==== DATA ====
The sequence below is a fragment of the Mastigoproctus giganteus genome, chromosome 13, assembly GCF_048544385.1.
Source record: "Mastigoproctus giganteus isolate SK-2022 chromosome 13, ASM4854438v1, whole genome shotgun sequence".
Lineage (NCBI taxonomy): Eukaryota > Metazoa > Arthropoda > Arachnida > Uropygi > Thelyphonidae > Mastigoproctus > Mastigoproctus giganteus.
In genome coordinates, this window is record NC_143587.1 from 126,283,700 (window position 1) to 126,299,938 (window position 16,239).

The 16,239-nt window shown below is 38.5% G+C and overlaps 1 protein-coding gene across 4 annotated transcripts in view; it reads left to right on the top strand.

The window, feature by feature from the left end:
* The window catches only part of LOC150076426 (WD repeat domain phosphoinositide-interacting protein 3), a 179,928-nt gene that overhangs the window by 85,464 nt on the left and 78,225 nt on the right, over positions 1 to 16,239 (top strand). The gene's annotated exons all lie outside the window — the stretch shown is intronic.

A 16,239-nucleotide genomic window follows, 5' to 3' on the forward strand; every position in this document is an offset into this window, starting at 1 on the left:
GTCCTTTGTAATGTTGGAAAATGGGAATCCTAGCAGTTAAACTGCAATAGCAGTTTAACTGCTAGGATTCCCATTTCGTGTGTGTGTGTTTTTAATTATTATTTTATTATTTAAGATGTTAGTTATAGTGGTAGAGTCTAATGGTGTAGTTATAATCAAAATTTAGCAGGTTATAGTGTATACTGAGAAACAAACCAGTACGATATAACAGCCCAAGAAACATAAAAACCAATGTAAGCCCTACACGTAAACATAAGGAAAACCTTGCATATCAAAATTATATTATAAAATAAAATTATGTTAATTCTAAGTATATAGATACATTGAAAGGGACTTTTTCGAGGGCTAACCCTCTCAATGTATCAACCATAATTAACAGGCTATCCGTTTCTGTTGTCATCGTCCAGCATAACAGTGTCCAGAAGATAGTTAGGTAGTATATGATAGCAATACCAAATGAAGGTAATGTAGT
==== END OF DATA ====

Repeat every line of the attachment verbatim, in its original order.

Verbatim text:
The sequence below is a fragment of the Mastigoproctus giganteus genome, chromosome 13, assembly GCF_048544385.1.
Source record: "Mastigoproctus giganteus isolate SK-2022 chromosome 13, ASM4854438v1, whole genome shotgun sequence".
Lineage (NCBI taxonomy): Eukaryota > Metazoa > Arthropoda > Arachnida > Uropygi > Thelyphonidae > Mastigoproctus > Mastigoproctus giganteus.
In genome coordinates, this window is record NC_143587.1 from 126,283,700 (window position 1) to 126,299,938 (window position 16,239).

The 16,239-nt window shown below is 38.5% G+C and overlaps 1 protein-coding gene across 4 annotated transcripts in view; it reads left to right on the top strand.

The window, feature by feature from the left end:
* The window catches only part of LOC150076426 (WD repeat domain phosphoinositide-interacting protein 3), a 179,928-nt gene that overhangs the window by 85,464 nt on the left and 78,225 nt on the right, over positions 1 to 16,239 (top strand). The gene's annotated exons all lie outside the window — the stretch shown is intronic.

A 16,239-nucleotide genomic window follows, 5' to 3' on the forward strand; every position in this document is an offset into this window, starting at 1 on the left:
GTCCTTTGTAATGTTGGAAAATGGGAATCCTAGCAGTTAAACTGCAATAGCAGTTTAACTGCTAGGATTCCCATTTCGTGTGTGTGTGTTTTTAATTATTATTTTATTATTTAAGATGTTAGTTATAGTGGTAGAGTCTAATGGTGTAGTTATAATCAAAATTTAGCAGGTTATAGTGTATACTGAGAAACAAACCAGTACGATATAACAGCCCAAGAAACATAAAAACCAATGTAAGCCCTACACGTAAACATAAGGAAAACCTTGCATATCAAAATTATATTATAAAATAAAATTATGTTAATTCTAAGTATATAGATACATTGAAAGGGACTTTTTCGAGGGCTAACCCTCTCAATGTATCAACCATAATTAACAGGCTATCCGTTTCTGTTGTCATCGTCCAGCATAACAGTGTCCAGAAGATAGTTAGGTAGTATATGATAGCAATACCAAATGAAGGTAATGTAGT